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    Did you get the Emeralds yet?
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  12. #12

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    Quote Originally Posted by unc2701 View Post
    I've played with the coax eminence drivers, but not tweaked for OB. Those hawthornes are on my shortlist, since I'm pretty certain that they've got a lot in common with the Emerald physics, but for a lot less.

    http://www.polkaudio.com/forums/show...ight=Hawthorne
    Yeah, I want to know what the Emmys do better than the others. I think when it comes to these speakers, it's all in the crossover. Plus, I just want to build my own speakers. I think the Hawthornes will give me a good idea of just how good the active crossover of the Spatial Computer system actually is.
    Last edited by SolidSqual; 04-21-2010 at 03:13 PM.

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    This is what I use for making circles, it works pretty well: http://www.parts-express.com/pe/show...number=365-250

    As for routers, you'll need a plunge type. Craftsman's routers are ok, but something like Dewalt or PorterCable would be better.
    "He who fights with monsters should look to it that he himself does not become a monster. And when you gaze long into an abyss the abyss also gazes into you." Friedrich Nietzsche

  14. #14

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    Quote Originally Posted by Face View Post
    This is what I use for making circles, it works pretty well: http://www.parts-express.com/pe/show...number=365-250

    As for routers, you'll need a plunge type. Craftsman's routers are ok, but something like Dewalt or PorterCable would be better.
    Awesome thanks for the recommendation. I stopped by my Dad's offices' today and picked up a bunch of Dewalt gear. IT pays to be a carpenter's/small business owners son.

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    Quote Originally Posted by SolidSqual View Post
    Yeah, I want to know what the Emmys do better than the others. I think when it comes to these speakers, it's all in the crossover. Plus, I just want to build my own speakers. I think the Hawthornes will give me a good idea of just how good the active crossover of the Spatial Computer system actually is.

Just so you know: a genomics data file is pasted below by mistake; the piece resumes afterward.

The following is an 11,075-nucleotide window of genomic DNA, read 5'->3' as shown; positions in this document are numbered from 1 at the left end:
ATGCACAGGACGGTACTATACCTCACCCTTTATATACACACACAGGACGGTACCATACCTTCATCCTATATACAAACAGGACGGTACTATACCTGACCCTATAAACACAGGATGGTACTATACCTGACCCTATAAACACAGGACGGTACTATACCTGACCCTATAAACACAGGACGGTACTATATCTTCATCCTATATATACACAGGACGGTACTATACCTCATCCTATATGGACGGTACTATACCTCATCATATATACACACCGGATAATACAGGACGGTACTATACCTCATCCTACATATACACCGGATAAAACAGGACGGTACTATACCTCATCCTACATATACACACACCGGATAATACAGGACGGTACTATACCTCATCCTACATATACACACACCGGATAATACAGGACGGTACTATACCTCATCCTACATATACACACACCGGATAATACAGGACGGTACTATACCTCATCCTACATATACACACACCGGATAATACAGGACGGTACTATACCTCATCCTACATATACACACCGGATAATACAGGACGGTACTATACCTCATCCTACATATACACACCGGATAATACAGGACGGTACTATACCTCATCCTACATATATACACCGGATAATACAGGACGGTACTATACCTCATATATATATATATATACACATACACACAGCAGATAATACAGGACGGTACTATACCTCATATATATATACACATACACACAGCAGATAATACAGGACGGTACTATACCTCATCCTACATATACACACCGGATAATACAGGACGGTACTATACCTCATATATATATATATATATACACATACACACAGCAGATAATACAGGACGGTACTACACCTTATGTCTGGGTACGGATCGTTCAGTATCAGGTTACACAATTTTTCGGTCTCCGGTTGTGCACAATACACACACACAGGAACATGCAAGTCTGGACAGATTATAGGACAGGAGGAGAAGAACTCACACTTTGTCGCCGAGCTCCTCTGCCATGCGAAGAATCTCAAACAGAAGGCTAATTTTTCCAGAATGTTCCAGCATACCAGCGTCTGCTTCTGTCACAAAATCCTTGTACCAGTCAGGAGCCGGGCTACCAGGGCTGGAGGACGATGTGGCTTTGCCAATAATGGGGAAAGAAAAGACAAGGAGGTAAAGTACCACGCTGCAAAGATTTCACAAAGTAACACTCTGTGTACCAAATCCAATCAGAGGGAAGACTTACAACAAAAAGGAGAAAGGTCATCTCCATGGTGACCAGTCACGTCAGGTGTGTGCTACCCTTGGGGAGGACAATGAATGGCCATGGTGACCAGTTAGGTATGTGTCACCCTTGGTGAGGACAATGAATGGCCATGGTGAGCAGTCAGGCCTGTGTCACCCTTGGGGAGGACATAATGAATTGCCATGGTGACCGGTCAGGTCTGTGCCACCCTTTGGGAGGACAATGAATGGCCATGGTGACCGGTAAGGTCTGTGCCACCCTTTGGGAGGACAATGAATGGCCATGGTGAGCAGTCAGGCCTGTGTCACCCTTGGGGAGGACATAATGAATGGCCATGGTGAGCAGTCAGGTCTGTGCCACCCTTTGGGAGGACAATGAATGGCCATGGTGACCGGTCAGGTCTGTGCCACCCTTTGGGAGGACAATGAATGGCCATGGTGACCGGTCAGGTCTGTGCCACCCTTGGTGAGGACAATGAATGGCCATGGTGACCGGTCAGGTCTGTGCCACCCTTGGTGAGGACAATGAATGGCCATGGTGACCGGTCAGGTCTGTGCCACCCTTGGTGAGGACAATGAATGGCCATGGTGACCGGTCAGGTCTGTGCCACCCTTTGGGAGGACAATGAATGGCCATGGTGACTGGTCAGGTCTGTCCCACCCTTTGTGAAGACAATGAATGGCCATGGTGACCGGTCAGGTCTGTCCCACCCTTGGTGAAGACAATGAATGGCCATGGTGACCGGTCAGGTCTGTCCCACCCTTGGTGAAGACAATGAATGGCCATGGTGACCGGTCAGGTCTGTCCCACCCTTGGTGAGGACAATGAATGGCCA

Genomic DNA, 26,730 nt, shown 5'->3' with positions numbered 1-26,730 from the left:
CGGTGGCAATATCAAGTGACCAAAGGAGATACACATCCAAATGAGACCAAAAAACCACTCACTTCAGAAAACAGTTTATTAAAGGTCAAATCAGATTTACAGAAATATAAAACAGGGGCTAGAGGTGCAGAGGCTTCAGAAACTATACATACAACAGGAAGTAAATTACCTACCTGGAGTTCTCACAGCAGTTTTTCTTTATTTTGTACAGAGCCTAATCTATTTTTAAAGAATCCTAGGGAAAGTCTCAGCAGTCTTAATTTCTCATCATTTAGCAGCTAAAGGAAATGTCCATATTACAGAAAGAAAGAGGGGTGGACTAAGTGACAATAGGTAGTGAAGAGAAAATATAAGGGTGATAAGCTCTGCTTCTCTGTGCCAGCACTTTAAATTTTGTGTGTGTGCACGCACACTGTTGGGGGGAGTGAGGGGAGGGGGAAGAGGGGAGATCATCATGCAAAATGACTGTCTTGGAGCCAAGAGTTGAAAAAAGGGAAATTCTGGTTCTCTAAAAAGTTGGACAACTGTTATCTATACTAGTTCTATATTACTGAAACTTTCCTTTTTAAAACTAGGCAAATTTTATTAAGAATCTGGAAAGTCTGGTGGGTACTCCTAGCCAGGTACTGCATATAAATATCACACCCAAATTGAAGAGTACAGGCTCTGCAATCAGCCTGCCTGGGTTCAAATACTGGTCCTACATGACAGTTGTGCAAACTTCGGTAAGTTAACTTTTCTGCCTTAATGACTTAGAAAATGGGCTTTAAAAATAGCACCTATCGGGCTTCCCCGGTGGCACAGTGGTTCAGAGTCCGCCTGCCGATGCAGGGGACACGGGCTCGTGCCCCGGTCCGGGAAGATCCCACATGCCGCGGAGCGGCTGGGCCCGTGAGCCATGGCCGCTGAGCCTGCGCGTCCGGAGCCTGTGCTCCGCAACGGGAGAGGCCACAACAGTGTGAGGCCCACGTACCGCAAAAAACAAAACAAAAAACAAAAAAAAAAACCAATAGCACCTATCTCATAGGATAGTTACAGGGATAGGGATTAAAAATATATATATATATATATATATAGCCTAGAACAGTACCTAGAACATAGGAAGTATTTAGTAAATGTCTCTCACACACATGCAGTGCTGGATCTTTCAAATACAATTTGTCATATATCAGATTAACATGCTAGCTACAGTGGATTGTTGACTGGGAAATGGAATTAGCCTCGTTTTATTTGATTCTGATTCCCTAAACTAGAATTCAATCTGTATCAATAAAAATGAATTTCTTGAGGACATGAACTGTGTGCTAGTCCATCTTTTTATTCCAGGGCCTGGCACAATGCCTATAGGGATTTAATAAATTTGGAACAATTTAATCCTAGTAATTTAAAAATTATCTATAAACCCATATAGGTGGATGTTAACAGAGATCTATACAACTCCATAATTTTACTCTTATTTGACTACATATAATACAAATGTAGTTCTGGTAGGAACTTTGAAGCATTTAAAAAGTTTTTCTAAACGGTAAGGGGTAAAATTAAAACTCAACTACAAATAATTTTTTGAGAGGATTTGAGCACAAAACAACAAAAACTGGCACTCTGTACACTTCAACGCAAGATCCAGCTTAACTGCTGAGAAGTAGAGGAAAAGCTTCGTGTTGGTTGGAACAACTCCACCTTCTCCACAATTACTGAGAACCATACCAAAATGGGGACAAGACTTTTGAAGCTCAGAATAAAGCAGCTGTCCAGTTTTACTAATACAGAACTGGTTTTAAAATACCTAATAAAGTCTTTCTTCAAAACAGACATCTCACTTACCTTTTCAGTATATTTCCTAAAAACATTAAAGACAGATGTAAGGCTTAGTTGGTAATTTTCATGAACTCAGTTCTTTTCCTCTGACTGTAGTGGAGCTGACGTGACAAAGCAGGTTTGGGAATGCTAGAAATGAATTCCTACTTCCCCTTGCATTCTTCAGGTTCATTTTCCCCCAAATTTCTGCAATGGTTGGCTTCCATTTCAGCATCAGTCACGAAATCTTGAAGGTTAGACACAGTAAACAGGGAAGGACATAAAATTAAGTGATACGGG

Gotcha- there's a lot my Jordan's won't do, but it was still fun making them. Plus it's easier to build a speaker when there's no cabinet :D

    Anyhow, I'd dig up a DCX2496 (if you don't still have it) and play with that for the cross over between the augies and the coaxial, and compare to the passive crossover. I think you're going to lose some low-end bass that the active XO can boost back up.
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  16. #16

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    Quote Originally Posted by SolidSqual View Post
    Awesome thanks for the recommendation. I stopped by my Dad's offices' today and picked up a bunch of Dewalt gear. IT pays to be a carpenter's/small business owners son.
    Make sure the model # on your router will fit that jig. My dewalt doesn't match up on the holes.
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  17. #17

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    Quote Originally Posted by unc2701 View Post
    Make sure the model # on your router will fit that jig. My dewalt doesn't match up on the holes.
    Actually, I got a whole jig kit here with me right now. The garage at my Dad's shop is like a candy store for carpenters.

    And, yes OB speakers definitely seem easier to build than boxed speakers. That's why I thought this would be a great place to start. The added benefit is that I prefer boxless.

  18. #18

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    Ok, I got the left baffle cut with three 15 inch holes for the drivers. This was a lot of work. It took me a ton of time to make sure everything was lined up straight. Measuring the spots to drill where the drivers will be eventually screwed down was a major undertaking. I think I have a good system now. I hope the second baffle works out a little easier.